For people interested in heritage and folklore, Uzbekistan has the best festivals in Central Asia: Boysun Bahori and Sharq Tarolanari stand out as well-organized, interesting events. We’d like to write more practical details about these festivals, but there is never any communication about these festivals. Finding out when they will happen is difficult.
If you’d like more tips to time your trip, check out when to visit Uzbekistan.
Ramazan Hait: Date changes. Called Eid Al-Fitr in the Arabic world, this celebration ends Ramadan with tasty food.
Kurban Hait: Date changes. Called Eid Al-Adha in the Arabic world, on this Muslim holiday it is traditional to go to mosque, sacrifice a sheep and give meat to the poor.
On and around these days it may be hard to find a driver or guide, and some services may not be available. There is not much public celebration: it’s a family holiday (but it’s easy to get invited).
Russian Orthodox Easter. Date changes. An Orthodox celebration of the resurrection of Jesus. Big in Tashkent, where there are lots of Russians. Eggs are hamstered by babooshkas days in advance to bake the special ‘kulich’ dish, and the midnight mass has a special atmosphere. Does not disrupt daily life like the other 2 holidays.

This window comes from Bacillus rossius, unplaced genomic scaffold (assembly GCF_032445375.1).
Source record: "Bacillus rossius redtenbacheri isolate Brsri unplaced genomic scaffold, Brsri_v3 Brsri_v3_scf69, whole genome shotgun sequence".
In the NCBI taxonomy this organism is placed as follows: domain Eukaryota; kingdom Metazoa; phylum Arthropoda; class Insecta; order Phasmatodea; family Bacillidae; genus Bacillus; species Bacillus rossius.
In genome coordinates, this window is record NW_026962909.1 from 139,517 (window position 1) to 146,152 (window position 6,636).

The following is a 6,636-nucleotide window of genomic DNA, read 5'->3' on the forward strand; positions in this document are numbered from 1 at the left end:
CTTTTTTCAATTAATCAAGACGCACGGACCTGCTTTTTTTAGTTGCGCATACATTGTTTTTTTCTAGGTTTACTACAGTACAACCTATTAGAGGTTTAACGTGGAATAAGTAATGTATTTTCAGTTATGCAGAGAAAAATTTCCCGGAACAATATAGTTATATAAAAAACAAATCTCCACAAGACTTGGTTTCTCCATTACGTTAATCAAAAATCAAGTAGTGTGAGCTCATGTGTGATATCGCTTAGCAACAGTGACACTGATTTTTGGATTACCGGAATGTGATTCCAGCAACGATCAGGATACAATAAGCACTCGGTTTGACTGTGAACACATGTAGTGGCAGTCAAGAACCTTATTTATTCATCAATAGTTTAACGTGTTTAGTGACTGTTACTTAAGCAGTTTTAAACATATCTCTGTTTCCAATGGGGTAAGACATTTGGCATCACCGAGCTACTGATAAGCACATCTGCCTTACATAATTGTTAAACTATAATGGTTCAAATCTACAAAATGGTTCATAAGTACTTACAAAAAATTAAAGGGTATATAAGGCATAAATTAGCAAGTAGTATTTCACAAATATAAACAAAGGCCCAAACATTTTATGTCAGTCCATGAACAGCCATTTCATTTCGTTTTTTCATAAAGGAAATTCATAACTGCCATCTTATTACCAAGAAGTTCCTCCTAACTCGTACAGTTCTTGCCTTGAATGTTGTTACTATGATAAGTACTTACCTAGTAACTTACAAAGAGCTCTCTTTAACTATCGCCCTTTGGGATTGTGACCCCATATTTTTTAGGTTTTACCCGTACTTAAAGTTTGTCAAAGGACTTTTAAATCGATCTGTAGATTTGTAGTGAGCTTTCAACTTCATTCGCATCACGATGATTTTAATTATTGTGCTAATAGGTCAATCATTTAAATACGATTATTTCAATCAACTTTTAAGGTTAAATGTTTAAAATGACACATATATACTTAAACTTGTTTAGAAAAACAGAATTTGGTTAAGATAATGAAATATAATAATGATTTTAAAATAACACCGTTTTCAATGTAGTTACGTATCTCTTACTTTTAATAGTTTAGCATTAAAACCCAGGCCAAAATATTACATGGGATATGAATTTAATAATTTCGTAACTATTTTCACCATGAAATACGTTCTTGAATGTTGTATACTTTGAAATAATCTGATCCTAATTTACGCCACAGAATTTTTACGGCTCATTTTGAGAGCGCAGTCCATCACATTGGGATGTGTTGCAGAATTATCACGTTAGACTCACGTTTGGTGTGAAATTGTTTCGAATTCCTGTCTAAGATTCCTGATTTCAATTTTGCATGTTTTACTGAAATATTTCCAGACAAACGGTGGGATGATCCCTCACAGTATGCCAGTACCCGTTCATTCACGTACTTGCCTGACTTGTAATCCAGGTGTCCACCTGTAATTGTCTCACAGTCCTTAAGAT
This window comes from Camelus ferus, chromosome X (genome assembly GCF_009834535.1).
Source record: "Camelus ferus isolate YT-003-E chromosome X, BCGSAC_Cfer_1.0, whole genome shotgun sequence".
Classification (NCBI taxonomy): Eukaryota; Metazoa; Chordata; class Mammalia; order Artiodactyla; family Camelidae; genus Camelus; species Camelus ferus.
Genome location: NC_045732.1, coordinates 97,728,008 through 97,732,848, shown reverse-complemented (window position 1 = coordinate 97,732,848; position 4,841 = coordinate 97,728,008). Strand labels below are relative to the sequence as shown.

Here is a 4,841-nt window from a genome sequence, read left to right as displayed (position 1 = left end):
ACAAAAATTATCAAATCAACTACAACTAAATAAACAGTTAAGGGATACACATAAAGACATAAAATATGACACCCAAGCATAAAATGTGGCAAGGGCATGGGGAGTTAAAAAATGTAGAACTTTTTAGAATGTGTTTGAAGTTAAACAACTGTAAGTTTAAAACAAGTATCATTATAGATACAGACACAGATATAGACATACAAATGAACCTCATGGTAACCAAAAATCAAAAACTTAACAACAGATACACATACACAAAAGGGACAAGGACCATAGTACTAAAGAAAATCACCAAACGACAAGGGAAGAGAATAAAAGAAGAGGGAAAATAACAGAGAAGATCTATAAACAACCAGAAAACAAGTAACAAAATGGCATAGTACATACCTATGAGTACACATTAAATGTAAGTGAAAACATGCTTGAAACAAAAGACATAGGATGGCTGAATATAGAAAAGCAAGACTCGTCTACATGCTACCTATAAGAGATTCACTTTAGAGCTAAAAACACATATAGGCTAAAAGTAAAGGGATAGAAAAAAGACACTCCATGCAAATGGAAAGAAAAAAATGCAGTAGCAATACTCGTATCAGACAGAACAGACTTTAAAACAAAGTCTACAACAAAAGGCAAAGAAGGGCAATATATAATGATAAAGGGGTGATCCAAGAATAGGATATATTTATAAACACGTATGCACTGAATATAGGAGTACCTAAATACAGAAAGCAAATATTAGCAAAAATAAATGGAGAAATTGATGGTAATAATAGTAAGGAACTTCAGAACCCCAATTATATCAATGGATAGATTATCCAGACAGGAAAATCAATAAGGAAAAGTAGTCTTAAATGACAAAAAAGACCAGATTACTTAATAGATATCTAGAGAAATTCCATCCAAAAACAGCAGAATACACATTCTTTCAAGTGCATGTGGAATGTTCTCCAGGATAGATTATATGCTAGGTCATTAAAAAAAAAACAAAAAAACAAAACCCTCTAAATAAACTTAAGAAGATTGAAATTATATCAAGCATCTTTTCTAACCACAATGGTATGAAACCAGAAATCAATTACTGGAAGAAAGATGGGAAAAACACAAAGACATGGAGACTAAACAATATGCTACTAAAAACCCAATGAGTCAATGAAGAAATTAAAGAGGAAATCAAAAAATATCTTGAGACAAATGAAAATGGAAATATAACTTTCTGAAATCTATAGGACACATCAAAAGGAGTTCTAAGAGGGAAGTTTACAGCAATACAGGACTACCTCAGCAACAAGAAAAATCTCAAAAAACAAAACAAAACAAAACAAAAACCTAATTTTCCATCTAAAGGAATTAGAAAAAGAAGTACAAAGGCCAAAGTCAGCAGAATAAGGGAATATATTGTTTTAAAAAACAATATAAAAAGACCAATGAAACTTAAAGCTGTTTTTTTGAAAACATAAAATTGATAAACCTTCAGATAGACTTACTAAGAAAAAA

Independence Day: September 1. Concerts and fireworks to celebrate the end of the Soviet Union, and the beginning of Uzbekistan. What’s open on this day is still a matter of debate. Please chime in if you find out!
Uzbek Flag Day: November 8. Celebrating the national flag with a festival and concerts.
Constitution Day: December 8. Another nation-building, leader-glorifying moment with concerts and the like.
Folk culture festivals
Navruz: March 21. Central Asia’s New Year. The whole region welcomes springtime with song, dance and good food. In Uzbekistan, family celebrations and street parties are a natural part of the day. Traditional games like kukpari will be on show around this time.
Boysun Bahori (Boysun Spring): Boysun, April. The small town of Boysun is the locus of this festival of traditional games, song, dance, arts and crafts. It’s a nice all-in-one package if you want to experience the traditional pastimes, in a rural area of Uzbekistan near the Tajik border. Dates and other practical details gathered in this forum thread.
Silk and Spice festival: Bukhara, May. Mostly a shopping and arts and crafts festival, with some concerts thrown in.
Sharq Tarolanari: Samarkand, August. Big international ethnic music festival, held biennially in uneven years in front of the Registan.
Handicrafter festival: Kokand, September. Similar to Bukhara’s Silk and Spice festival.
If you are not into handicrafts and traditional dances, fear not! Uzbekistan has something for you too.
Chimgan Extreme: February, Chimgan. Winter sports festival near Tashkent.
Chimgan’s Echo festival: Chimgan, first week of June. Cozy atmosphere at this outdoor music festival for singer-songwriters. Also includes a mountainbike downhill race.
Beer festival: Tashkent, June. Tashkent might not be the beer destination of choice for the experts, but this festival nonetheless features lots of drinking and fun.
We have a Russian-language calendar for 2020. Don’t treat it as a certainty, but you can have a look if anything is going on near you on your travel dates.